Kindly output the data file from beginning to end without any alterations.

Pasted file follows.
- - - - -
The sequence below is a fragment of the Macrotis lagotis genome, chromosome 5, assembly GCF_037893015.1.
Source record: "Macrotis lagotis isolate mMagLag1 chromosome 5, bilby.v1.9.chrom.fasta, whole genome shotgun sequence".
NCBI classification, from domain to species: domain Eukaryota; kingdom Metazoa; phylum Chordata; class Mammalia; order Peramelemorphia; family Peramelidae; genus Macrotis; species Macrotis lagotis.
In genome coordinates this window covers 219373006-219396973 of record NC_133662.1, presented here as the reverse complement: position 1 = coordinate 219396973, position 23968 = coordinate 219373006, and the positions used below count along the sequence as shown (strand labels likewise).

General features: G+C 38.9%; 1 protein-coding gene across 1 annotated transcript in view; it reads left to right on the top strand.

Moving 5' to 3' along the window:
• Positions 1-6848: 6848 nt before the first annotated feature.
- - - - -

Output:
The sequence below is a fragment of the Macrotis lagotis genome, chromosome 5, assembly GCF_037893015.1.
Source record: "Macrotis lagotis isolate mMagLag1 chromosome 5, bilby.v1.9.chrom.fasta, whole genome shotgun sequence".
NCBI classification, from domain to species: domain Eukaryota; kingdom Metazoa; phylum Chordata; class Mammalia; order Peramelemorphia; family Peramelidae; genus Macrotis; species Macrotis lagotis.
In genome coordinates this window covers 219373006-219396973 of record NC_133662.1, presented here as the reverse complement: position 1 = coordinate 219396973, position 23968 = coordinate 219373006, and the positions used below count along the sequence as shown (strand labels likewise).

General features: G+C 38.9%; 1 protein-coding gene across 1 annotated transcript in view; it reads left to right on the top strand.

Moving 5' to 3' along the window:
• Positions 1-6848: 6848 nt before the first annotated feature.